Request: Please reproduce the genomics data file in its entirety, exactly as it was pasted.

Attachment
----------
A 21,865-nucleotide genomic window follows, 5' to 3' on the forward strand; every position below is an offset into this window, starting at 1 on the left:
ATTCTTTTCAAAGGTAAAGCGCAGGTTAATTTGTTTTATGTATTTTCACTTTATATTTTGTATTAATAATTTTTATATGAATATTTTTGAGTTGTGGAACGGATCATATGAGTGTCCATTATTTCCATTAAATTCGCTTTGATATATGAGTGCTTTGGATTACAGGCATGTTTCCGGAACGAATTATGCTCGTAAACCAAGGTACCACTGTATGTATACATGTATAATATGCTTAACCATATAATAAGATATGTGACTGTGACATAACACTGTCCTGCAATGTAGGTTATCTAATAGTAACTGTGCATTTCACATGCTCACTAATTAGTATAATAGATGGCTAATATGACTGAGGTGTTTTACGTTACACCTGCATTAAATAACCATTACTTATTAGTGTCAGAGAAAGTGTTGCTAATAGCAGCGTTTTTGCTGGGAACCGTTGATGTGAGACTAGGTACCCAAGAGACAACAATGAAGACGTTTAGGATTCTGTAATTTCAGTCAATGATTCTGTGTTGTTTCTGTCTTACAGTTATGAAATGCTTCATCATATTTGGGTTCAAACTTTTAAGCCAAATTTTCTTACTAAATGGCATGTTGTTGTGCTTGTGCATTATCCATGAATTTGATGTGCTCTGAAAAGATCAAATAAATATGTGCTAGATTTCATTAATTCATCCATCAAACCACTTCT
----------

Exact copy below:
A 21,865-nucleotide genomic window follows, 5' to 3' on the forward strand; every position below is an offset into this window, starting at 1 on the left:
ATTCTTTTCAAAGGTAAAGCGCAGGTTAATTTGTTTTATGTATTTTCACTTTATATTTTGTATTAATAATTTTTATATGAATATTTTTGAGTTGTGGAACGGATCATATGAGTGTCCATTATTTCCATTAAATTCGCTTTGATATATGAGTGCTTTGGATTACAGGCATGTTTCCGGAACGAATTATGCTCGTAAACCAAGGTACCACTGTATGTATACATGTATAATATGCTTAACCATATAATAAGATATGTGACTGTGACATAACACTGTCCTGCAATGTAGGTTATCTAATAGTAACTGTGCATTTCACATGCTCACTAATTAGTATAATAGATGGCTAATATGACTGAGGTGTTTTACGTTACACCTGCATTAAATAACCATTACTTATTAGTGTCAGAGAAAGTGTTGCTAATAGCAGCGTTTTTGCTGGGAACCGTTGATGTGAGACTAGGTACCCAAGAGACAACAATGAAGACGTTTAGGATTCTGTAATTTCAGTCAATGATTCTGTGTTGTTTCTGTCTTACAGTTATGAAATGCTTCATCATATTTGGGTTCAAACTTTTAAGCCAAATTTTCTTACTAAATGGCATGTTGTTGTGCTTGTGCATTATCCATGAATTTGATGTGCTCTGAAAAGATCAAATAAATATGTGCTAGATTTCATTAATTCATCCATCAAACCACTTCT